Art in the Af­ter­math

This ti­tle ex­plores the artists who cap­tured WWI’S im­me­di­ate and en­dur­ing af­ter­math

History of War - - CONTENTS -

In the years fol­low­ing 1918, thou­sands of sol­diers from across the globe re­turned home to a world that had al­ready been ir­re­versibly changed. In his new ti­tle, The Ar­mistice And The Af­ter­math:

The Story In Art, au­thor and broad­caster John Fair­ley tells the story of the Ar­mistice and post­war years through con­tem­po­rary art­works. From Wil­liam Or­pen, who was of­fi­cially com­mis­sioned to pro­duce grand de­pic­tions of the Paris Peace Con­fer­ence in 1919, to the less or­tho­dox Otto Dix, a vet­eran who por­trayed the harsh and bru­tal re­al­i­ties of the war from the Ger­man per­spec­tive, this col­lec­tion presents a range of styles and ex­pe­ri­ences of life in the af­ter­math of the war. Here au­thor John Fair­ley de­scribes a se­lec­tion of the art­works in his new book. The Ar­mistice And The Af­ter­math is avail­able now from Pen & Sword Books.

The Sign­ing Of The Ar­mistice MAU­RICE PILLARD VERNEUIL

Brought to see Mar­shal Foch, the Al­lied supreme com­man­der, in his rail­way car­riage, the Ger­mans fi­nally signed the Ar­mistice agree­ment at 5am on 11 Novem­ber. It was to come into ef­fect at 11am, but in that re­main­ing six hours a num­ber of army com­man­ders chose to press on with a planned at­tack. Up to 11,000 sol­diers from all sides were ca­su­al­ties in those fi­nal hours.

Ar­mistice Night, Amiens WIL­LIAM OR­PEN

The Ar­mistice cel­e­bra­tions were, across the whole of the West­ern world, prob­a­bly the most joy­ous day of the en­tire cen­tury, as Wil­liam Or­pen’s paint­ing of Amiens vividly shows. But not every­one was so de­lighted. Or­pen him­self, that morn­ing, had seen a ser­vant girl in his ho­tel weep­ing at the un­wel­come prospect of her soldier hus­band com­ing home.

“IN THAT RE­MAIN­ING SIX HOURS A NUM­BER OF ARMY COM­MAN­DERS CHOSE TO PRESS ON WITH A PLANNED AT­TACK. UP TO 11,000 SOL­DIERS FROM ALL SIDES WERE CA­SU­AL­TIES IN THOSE FI­NAL HOURS”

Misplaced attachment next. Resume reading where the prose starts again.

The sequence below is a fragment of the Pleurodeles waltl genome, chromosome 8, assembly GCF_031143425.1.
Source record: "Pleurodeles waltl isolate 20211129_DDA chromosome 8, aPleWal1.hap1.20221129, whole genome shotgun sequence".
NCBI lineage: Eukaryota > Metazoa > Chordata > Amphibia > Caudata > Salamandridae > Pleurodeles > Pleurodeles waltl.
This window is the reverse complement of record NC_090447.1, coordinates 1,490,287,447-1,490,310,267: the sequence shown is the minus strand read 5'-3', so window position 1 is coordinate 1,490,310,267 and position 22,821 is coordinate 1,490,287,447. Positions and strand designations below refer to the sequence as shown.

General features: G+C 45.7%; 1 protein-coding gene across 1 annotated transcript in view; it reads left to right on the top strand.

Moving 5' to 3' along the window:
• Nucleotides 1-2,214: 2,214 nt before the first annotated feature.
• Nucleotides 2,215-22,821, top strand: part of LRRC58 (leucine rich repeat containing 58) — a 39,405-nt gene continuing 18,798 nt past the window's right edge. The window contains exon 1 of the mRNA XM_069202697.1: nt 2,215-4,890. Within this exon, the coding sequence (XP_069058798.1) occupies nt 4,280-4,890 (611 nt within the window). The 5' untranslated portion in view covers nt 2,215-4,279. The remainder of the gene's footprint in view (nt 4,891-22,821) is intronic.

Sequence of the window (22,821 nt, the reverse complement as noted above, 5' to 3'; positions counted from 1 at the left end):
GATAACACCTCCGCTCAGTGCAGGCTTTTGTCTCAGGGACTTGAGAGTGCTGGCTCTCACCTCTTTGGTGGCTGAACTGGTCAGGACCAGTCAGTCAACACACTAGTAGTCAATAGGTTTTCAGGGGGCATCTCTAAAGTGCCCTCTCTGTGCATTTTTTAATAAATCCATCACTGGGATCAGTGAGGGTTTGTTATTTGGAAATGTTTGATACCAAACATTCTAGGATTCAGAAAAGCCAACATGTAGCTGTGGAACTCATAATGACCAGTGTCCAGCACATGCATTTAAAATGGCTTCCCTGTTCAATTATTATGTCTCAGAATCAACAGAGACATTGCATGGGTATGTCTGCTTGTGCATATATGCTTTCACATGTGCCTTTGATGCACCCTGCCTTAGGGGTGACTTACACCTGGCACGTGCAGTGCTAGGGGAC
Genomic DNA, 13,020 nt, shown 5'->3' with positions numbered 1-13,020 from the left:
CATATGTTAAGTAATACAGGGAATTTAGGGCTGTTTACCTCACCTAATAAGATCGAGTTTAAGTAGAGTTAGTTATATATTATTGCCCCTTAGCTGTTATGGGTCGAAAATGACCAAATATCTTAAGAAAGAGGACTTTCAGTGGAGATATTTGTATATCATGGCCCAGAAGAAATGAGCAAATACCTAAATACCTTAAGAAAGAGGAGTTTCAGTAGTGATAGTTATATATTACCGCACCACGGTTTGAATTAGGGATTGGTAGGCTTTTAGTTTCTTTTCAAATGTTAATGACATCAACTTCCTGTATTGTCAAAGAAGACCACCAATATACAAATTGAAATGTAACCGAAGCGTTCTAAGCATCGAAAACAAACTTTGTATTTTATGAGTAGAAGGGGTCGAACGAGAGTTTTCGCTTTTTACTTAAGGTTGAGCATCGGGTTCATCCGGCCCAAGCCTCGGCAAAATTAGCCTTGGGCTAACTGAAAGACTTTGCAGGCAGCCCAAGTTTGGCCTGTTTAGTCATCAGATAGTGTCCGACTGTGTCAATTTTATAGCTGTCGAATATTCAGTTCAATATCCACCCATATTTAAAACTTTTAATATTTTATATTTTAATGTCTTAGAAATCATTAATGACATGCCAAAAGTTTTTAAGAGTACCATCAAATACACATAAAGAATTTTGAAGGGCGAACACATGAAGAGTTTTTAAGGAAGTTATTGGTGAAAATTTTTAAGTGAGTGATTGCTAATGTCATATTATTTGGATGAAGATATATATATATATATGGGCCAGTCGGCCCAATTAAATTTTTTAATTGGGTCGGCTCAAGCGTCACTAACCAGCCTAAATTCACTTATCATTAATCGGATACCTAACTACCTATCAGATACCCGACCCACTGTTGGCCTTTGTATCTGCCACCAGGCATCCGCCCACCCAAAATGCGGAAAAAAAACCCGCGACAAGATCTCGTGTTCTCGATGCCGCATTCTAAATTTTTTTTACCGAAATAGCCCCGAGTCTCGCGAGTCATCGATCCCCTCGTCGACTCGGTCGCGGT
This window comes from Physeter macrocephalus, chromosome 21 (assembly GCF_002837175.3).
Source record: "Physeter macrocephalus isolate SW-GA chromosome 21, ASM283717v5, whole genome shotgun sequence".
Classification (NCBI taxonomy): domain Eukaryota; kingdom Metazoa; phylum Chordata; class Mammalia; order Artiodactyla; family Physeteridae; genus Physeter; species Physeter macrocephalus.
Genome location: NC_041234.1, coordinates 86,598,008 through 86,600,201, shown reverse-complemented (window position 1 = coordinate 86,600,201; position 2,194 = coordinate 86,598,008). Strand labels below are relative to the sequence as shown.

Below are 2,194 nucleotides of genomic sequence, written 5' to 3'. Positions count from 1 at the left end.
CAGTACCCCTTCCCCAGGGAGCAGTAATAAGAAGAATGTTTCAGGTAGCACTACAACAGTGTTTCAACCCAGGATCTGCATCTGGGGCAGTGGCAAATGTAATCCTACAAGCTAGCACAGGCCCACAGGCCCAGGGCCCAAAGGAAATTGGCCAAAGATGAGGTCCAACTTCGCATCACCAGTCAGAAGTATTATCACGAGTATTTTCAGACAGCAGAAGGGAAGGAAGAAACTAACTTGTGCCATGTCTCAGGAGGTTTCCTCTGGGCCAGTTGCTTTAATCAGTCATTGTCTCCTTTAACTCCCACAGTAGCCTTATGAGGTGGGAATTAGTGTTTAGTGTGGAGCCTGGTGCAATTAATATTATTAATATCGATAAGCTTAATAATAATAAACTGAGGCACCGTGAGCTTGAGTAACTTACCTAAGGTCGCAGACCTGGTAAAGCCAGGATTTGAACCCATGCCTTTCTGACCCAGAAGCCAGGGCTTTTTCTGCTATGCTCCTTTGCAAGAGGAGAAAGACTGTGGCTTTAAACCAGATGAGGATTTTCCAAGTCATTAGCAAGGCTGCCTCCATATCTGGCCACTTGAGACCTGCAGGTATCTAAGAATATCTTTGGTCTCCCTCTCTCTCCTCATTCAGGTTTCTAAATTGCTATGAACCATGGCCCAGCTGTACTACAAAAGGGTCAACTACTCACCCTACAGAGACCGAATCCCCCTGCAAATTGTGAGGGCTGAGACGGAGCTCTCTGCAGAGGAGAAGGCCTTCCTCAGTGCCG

Sink­ing Of The Ger­man Fleet BERNARD GRIB­BLE

Bernard Grib­ble's paint­ing of Ger­man ships sink­ing at Scapa Flow, in the Orkneys, is an eye­wit­ness ac­count of when the sailors still man­ning the im­pris­oned Ger­man bat­tle fleet were or­dered by their com­mand­ing of­fi­cer – tak­ing ad­van­tage of the fact the guardian Bri­tish fleet had sailed off for ex­er­cises – to open the sea cocks. The Bri­tish came back to find 52 Ger­man navy ves­sels sink­ing to the bot­tom.

The Ceme­tery, Eta­ples JOHN LAV­ERY

John Lav­ery's paint­ing of the or­dered rows of wooden crosses be­side the beach at Eta­ples, France, records the scene when there were al­ready more than 10,000 graves in 1918. Eta­ples was to be­come, un­der the guid­ing hand of ar­chi­tect Ed­win Lu­tyens, what is still one of the most im­pres­sive of the great ceme­ter­ies, which lies be­hind the bat­tle lines of the Great War.

“SAILORS STILL MAN­NING THE IM­PRIS­ONED GER­MAN BAT­TLE FLEET WERE OR­DERED BY THEIR COM­MAND­ING OF­FI­CER – TAK­ING AD­VAN­TAGE OF THE FACT THE GUARDIAN BRI­TISH FLEET HAD SAILED OFF FOR EX­ER­CISES – TO OPEN THE SEA COCKS”

Skull (Schädel) OTTO DIX

Otto Dix's supremely re­pel­lent worm-laden skull was part of the pas­sion­ate paci­fist move­ment that dom­i­nated Ger­man art in the years af­ter the Ar­mistice. Dix had ea­gerly joined the Ger­man army early in the war, and in­deed had been op­er­at­ing a ma­chine gun against the ad­vanc­ing Bri­tish troops on the Somme. But his Skull shows how com­pletely he felt the waste of the war and the mis­ery of de­feat.

“RAID ON OUR TRENCH, ONE OF THE MOST VIVID EVO­CA­TIONS OF THE AC­TU­AL­ITY OF TRENCH FIGHT­ING, WAS PAINTED BY THE AMER­I­CAN SOLDIER CLAGGETT WIL­SON”

Raid On Our Trench CLAGGETT WIL­SON

Raid On Our Trench, one of the most vivid evo­ca­tions of the ac­tu­al­ity of trench fight­ing, was painted by the Amer­i­can soldier Claggett Wil­son only a few years af­ter he had got back from the war. It had taken him a long time to be able to make this and other war paint­ings. But he con­tin­ued to work, and was rec­om­mended for a No­bel Prize.

A Gre­nadier Guards­man WIL­LIAM OR­PEN

Ar­mistice Day, 1918 GIFFORD BEAL

Ar­mistice Day, Paris FRANK MY­ERS BOGGS

Har­vest Of Bat­tle CHRISTO­PHER R.W. NEVINSON

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